Facebook once wanted Americans to associate its platform with presidential elections. Now the company doesn’t seem so sure.
The social networking giant has been notably absent from the first big events of the 2020 presidential primary, a significant contrast from the strategy it employed just four years ago.
The distance appears deliberate, at least for now. According to several people involved with the planning debates for the Democratic primary, Facebook will not be a major participant in the first several events. Neither CNN or MSNBC are currently working with the company for the first debates, and sources at both networks said there are no current plans for a significant role for the platform either.
The DNC itself hasn’t written off digital media partnerships. Indeed, one Democratic source familiar with DNC planning told The Daily Beast the committee has been interested in working with YouTube for at least one debate. Another person familiar with the debate planning process said the DNC has received pitches to host debates from several digital media organizations, including NowThis. A BuzzFeed News source also confirmed to The Daily Beast that the news organization was exploring partnering with Twitter on a Democratic primary debate.
But Facebook has not been a major part of those pitches. And the committee is facing pressure to keep the tech giant at a distance in light of the experience of the last election and growing interest within the party to crack down on Silicon Valley.
“If Facebook is trying to keep a lower profile around the Democratic debates that's probably smart since they've a new data breach every other week and an FTC investigation looming over them,” Eddie Vale, a partner at New Paradigm Strategy Group told The Daily Beast. “But no matter what [Mark] Zuckerberg decides to do, Democrats should be steering clear of their sponsorship entirely while they're continuing to allow foreign interference, misogyny, & hate to spread on their platform.”
Facebook and the DNC declined to discuss matters on the record. But another Democratic operative familiar with the DNC’s thinking said that partnering with Facebook was not a top priority for the committee as it approaches tech companies with much more caution this cycle.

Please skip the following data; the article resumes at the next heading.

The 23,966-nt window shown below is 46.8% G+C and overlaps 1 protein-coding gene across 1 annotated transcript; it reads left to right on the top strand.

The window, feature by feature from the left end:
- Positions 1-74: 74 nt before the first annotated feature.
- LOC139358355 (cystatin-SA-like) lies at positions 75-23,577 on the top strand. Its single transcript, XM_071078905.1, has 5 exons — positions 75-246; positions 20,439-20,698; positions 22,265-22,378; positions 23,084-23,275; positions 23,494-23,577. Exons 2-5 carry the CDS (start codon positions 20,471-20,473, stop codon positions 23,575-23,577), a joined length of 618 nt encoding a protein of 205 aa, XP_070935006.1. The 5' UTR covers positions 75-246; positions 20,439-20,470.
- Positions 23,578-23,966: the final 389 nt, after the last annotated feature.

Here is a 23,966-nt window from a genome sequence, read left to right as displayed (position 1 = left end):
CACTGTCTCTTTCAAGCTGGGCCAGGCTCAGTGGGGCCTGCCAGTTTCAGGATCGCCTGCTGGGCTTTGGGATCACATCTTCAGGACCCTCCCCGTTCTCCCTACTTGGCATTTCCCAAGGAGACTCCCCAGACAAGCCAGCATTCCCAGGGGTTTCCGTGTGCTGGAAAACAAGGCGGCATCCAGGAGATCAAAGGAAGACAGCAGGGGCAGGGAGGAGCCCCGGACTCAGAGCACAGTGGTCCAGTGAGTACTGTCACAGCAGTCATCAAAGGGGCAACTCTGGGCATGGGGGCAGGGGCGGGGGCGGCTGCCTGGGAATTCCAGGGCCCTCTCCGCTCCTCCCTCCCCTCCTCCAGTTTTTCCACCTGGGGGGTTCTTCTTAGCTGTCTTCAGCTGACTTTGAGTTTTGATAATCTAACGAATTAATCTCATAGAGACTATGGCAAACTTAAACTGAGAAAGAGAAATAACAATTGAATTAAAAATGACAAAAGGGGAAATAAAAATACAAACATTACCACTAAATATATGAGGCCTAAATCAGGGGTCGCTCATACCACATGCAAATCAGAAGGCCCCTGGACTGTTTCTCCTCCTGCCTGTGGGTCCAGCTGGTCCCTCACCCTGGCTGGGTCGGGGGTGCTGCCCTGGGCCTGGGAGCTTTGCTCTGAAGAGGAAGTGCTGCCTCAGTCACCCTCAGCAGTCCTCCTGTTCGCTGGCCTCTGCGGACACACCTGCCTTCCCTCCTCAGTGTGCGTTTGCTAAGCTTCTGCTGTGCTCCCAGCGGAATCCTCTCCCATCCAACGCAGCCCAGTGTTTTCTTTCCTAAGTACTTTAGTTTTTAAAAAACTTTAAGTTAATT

“Generally, the DNC is super-suspicious of the big tech companies this time around, especially with Facebook,” the source said.
The more restrained approach that Facebook is taking to the debates, and the caution exhibited by the DNC, is the latest indication of how the relationship between the tech giant and the major political parties has grown complicated after the 2016 election.
Four years ago, Facebook was enthusiastic in its participation in the debates and major planned political events. The company was a co-sponsor of the first Fox News Republican debates, plastering the blue and white logo prominently on screen next to some of the candidates while they made their arguments. The hosts for the Facebook co-sponsored debates took questions viewers submitted to them over the social network, and during commercial breaks, a correspondent took Facebook Live viewers onto the stage to discuss the debate with the moderators.
Facebook partnered with CNN on another Republican debate as well as an election-themed road-trip leading up to the first Democratic debate in Las Vegas, Nevada. It also allowed CNN access to some of its user data during the 2016 election in order to allow the cable news network to pose more relevant questions during debates.
But its role in the 2016 election ultimately became defined not by its involvement in the debates but, rather, by its platform being hijacked by Russian actors to spread disinformation and by the harvesting of personal information by political entities, including a Trump-allied analytics group.
Though Facebook founder Mark Zuckerberg initially dismissed criticism of the company’s conduct during the 2016 election, he has since acknowledged the need to take more proactive steps so that the platform isn’t used to undermine future elections.
That’s not been sufficient for many Democrats, who have grown critical of Facebook after Russia successfully pushed anti-Clinton memes, disinformation, and embarrassing hacked internal DNC emails on the platform during the 2016 election.
Though Facebook remains extremely valuable for digital outreach, and Democratic candidates continue to invest heavily in advertising over the medium in hopes of reaching voters and building their email lists, several Democratic 2020 presidential candidates have made criticizing tech platforms like Facebook a part of their pitch to primary voters. Sen. Elizabeth Warren (D-MA) has called for breaking up tech companies including Facebook. Sen. Amy Klobuchar (D-MN) carved out a section of her 2020 presidential announcement speech to admonish the big tech companies.
“We need to put some digital rules into law when it comes to people’s privacy,” she said. “For too long the big tech companies have been telling you ‘Don’t worry, we’ve got your back’ while your identities are being stolen and your data is mined.”